Factor structure of the ARIC-NCS neuropsychological battery: An evaluation of invariance across vascular factors and demographic characteristics

Andreea M. Rawlings, Karen Bandeen-Roche, Alden L. Gross, Rebecca F. Gottesman, Laura H. Coker, Alan D. Penman, A. Richey Sharrett, Thomas H. Mosley

Research output: Contribution to journalArticlepeer-review

7 Scopus citations


Neuropsychological test batteries are designed to assess cognition in detail by measuring cognitive performance in multiple domains. This study examines the factor structure of tests from the ARIC-NCS battery overall and across informative subgroups defined by demographic and vascular risk factors in a population of older adults. We analyzed neuropsychological test scores from 6,413 participants in the Atherosclerosis Risk in Communities Neurocognitive Study (ARIC-NCS) examined in 2011-2013. Confirmatory factor analysis (CFA) was used to assess the fit of an a priori hypothesized 3-domain model, and fit statistics were calculated and compared to 1- and 2-domain models. Additionally, we tested for stability (invariance) of factor structures among different subgroups defined by diabetes, hypertension, age, sex, race, and education. Mean age of participants was 76 years, 76% were White, and 60% were female. CFA on the a priori hypothesized 3-domain structure, including memory, sustained attention and processing speed, and language, fit the data better (comparative fit index [CFI] = 0.973, root mean square error of approximation [RMSEA] = 0.059) than the 2-domain (CFI = 0.960, RMSEA = 0.070) and 1-domain (CFI = 0.947, RMSEA = 0.080) models. Bayesian information criterion value was lowest, and quantile- quantile plots indicated better fit, for the 3-domain model. Additionally, multiple-group CFA supported a common structure across the tested demographic subgroups, and indicated strict invariance by diabetes and hypertension status. In this community-based population of older adults with varying levels of cognitive performance, the a priori hypothesized 3-domain structure fit the data well. The identified factors were configurally invariant by age, sex, race, and education, and strictly invariant by diabetes and hypertension status.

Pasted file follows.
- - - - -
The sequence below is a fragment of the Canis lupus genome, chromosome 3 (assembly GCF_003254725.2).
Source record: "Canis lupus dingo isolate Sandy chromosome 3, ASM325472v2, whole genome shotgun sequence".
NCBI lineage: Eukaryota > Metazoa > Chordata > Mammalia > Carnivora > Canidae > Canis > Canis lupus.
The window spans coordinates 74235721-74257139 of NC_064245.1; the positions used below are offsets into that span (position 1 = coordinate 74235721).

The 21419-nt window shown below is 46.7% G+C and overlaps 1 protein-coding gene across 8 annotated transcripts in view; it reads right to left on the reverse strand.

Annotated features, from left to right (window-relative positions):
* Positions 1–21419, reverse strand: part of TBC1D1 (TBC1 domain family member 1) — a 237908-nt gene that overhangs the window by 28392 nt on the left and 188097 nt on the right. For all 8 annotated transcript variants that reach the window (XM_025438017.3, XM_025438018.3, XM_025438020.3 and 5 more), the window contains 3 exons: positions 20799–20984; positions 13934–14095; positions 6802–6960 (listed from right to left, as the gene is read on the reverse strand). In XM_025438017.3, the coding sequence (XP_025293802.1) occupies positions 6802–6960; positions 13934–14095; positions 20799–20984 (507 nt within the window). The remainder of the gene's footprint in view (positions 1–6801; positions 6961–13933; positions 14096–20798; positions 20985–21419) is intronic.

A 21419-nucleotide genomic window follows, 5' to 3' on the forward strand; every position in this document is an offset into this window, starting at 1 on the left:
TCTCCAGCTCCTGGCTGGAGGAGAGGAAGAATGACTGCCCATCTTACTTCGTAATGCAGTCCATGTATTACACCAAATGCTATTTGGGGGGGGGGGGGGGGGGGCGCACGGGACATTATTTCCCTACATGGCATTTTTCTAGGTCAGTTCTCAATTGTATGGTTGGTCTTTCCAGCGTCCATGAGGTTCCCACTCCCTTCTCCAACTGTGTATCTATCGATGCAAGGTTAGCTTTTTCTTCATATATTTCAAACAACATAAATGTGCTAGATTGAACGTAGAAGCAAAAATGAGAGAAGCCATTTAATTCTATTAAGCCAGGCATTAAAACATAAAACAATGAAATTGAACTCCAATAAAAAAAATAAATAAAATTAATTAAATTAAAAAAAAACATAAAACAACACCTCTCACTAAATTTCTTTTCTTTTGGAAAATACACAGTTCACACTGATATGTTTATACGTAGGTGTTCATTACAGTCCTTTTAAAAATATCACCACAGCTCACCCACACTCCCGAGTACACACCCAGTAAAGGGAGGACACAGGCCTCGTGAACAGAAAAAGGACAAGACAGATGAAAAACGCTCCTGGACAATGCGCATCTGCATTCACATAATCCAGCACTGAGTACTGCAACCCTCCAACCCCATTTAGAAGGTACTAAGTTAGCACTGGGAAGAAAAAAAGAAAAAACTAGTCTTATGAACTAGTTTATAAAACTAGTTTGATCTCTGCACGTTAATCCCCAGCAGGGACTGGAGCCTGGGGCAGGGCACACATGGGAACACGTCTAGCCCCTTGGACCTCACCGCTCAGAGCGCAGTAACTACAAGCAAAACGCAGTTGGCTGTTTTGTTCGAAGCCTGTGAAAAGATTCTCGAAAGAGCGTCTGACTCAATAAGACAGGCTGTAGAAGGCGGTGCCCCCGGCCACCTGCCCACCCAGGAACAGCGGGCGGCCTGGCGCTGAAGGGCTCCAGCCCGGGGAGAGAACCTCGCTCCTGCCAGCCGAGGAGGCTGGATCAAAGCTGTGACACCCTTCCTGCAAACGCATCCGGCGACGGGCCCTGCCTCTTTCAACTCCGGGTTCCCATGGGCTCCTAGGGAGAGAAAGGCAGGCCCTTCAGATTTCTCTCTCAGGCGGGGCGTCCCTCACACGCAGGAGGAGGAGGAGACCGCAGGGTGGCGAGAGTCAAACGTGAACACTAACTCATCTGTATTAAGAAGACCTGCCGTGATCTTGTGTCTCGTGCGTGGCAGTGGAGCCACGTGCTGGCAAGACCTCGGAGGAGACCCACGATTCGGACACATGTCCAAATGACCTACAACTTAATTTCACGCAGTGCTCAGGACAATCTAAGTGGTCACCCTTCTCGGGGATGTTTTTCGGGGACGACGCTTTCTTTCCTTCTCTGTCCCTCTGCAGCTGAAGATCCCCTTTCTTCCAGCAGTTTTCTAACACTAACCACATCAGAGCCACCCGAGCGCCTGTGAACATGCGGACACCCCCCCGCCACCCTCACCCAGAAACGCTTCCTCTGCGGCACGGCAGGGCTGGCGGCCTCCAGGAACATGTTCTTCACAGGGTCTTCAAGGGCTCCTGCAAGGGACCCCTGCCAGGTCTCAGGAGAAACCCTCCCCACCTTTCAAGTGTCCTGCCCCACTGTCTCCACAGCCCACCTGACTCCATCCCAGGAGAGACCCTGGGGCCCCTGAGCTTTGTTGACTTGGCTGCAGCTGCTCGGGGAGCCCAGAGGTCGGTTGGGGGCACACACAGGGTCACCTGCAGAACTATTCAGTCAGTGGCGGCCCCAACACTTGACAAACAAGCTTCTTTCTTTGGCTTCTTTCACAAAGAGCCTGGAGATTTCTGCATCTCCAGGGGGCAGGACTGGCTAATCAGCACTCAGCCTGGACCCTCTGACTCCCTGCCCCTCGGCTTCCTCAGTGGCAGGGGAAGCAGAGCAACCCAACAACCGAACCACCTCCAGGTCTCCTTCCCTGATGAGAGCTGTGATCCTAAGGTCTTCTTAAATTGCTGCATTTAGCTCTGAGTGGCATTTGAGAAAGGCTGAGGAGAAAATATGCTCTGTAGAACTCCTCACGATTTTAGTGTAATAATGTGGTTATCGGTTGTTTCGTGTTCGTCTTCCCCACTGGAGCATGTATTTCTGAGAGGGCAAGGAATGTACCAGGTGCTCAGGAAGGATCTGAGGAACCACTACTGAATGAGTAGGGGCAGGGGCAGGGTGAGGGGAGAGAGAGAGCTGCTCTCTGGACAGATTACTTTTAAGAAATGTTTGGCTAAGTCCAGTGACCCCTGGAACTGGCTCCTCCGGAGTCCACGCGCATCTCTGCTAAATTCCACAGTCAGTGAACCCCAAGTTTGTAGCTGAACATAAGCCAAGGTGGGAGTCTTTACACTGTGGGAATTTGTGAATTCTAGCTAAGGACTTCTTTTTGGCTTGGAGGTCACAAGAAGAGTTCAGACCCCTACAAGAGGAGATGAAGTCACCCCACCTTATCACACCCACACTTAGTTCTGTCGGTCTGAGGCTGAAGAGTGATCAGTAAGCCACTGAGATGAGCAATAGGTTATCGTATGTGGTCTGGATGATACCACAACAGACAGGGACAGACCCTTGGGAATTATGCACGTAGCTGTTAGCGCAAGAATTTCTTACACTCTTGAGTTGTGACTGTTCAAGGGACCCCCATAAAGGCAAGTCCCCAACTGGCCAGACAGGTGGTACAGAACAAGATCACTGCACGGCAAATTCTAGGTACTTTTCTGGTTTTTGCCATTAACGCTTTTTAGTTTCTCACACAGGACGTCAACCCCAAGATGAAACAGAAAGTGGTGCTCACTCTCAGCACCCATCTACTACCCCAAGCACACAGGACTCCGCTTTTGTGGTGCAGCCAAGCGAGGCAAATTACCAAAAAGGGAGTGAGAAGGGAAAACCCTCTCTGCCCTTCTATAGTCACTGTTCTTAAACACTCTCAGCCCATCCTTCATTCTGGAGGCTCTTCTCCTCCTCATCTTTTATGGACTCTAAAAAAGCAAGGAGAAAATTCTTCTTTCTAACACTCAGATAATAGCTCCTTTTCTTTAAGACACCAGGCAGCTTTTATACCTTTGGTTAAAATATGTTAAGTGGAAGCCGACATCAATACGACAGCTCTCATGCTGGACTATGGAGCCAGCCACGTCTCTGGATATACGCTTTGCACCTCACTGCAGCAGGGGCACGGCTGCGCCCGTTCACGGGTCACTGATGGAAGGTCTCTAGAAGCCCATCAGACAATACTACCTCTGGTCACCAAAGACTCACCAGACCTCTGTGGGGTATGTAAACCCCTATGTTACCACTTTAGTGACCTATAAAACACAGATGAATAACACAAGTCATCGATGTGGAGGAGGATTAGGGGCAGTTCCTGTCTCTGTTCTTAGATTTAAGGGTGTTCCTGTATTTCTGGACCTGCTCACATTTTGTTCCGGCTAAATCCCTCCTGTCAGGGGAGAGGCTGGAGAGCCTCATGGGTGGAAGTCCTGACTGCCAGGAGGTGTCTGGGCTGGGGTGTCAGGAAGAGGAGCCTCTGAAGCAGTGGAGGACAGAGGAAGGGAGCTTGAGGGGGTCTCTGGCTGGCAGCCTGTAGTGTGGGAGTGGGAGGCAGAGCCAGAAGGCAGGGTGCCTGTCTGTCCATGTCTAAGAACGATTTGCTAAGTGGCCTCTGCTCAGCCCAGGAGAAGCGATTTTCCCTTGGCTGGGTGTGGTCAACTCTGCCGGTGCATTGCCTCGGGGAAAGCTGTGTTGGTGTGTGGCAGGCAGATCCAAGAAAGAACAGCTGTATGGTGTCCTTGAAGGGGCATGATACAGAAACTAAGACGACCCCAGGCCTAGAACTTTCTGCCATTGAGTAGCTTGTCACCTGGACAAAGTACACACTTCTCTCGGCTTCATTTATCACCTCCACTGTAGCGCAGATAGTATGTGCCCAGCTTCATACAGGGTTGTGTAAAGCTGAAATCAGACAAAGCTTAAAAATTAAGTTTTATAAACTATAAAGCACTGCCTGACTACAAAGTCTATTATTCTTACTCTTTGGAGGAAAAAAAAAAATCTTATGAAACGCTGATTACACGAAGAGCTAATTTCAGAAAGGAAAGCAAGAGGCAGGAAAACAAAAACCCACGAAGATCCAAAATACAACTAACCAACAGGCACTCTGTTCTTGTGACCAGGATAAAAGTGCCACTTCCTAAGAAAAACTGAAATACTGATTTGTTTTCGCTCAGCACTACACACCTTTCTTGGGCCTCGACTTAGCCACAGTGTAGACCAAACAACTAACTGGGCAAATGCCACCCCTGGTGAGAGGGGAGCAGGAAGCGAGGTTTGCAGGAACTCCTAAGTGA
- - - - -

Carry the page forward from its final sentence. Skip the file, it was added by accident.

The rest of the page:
Original languageEnglish (US)
Pages (from-to)1674-1683
Number of pages10
JournalPsychological Assessment
Issue number12
StatePublished - Dec 1 2016


  • Aged
  • Cognition
  • Cohort studies
  • Factor analysis
  • Neuropsychological tests

ASJC Scopus subject areas

  • Clinical Psychology
  • Psychiatry and Mental health


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